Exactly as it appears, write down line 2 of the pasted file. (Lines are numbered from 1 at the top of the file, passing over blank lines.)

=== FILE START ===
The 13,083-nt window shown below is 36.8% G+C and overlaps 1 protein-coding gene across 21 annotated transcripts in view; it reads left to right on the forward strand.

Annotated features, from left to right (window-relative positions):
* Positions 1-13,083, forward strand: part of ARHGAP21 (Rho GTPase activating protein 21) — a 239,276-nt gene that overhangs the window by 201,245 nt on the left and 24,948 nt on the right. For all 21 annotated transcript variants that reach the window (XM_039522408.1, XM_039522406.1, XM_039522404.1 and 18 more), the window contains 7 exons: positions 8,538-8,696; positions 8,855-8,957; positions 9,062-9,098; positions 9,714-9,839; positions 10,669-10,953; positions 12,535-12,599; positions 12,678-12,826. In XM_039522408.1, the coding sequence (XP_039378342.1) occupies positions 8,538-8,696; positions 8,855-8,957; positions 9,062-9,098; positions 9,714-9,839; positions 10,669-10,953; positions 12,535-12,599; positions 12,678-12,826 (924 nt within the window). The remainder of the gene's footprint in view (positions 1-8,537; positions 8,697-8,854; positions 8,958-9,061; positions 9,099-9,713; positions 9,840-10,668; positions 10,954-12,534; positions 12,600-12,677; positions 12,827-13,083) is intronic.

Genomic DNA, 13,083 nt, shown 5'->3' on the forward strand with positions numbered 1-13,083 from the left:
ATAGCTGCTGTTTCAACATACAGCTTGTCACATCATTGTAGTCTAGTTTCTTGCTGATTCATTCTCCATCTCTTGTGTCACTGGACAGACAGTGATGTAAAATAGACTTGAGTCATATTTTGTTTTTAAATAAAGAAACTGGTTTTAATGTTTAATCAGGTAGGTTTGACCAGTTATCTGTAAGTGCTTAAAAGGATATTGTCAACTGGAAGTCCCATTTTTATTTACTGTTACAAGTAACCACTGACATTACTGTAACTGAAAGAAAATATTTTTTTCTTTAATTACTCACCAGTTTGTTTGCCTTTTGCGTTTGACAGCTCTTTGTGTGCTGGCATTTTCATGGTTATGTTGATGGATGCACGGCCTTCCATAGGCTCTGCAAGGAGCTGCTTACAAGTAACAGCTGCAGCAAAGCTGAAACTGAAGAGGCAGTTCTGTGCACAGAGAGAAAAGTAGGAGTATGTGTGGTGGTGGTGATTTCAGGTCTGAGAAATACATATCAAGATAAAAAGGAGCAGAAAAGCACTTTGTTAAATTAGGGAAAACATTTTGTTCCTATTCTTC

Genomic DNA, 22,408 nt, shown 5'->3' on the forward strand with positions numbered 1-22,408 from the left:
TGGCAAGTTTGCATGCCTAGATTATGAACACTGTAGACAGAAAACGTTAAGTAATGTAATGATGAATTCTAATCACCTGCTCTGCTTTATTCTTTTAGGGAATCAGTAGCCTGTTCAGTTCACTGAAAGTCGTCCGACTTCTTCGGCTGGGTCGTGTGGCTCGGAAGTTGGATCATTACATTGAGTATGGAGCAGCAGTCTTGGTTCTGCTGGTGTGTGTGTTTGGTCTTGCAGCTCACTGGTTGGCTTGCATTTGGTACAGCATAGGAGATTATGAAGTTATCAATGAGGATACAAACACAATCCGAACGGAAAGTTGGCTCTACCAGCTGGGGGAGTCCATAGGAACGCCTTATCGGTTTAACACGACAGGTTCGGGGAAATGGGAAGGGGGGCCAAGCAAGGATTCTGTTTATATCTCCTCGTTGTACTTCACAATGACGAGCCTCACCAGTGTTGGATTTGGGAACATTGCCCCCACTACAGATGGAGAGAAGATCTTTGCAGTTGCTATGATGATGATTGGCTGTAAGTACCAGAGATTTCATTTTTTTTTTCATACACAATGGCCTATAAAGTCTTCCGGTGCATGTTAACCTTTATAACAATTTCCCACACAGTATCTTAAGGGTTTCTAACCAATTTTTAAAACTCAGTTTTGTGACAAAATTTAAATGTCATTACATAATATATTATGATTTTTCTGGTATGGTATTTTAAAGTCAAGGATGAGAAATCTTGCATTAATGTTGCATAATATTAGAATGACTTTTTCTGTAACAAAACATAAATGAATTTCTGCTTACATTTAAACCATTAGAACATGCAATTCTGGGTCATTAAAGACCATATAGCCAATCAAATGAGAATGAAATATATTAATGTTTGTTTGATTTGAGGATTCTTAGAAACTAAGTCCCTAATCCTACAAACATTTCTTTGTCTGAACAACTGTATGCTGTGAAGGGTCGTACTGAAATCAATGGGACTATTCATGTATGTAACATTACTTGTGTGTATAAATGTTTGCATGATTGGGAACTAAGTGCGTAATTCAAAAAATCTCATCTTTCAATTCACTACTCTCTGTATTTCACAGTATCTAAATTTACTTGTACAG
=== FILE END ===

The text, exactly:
Annotated features, from left to right (window-relative positions):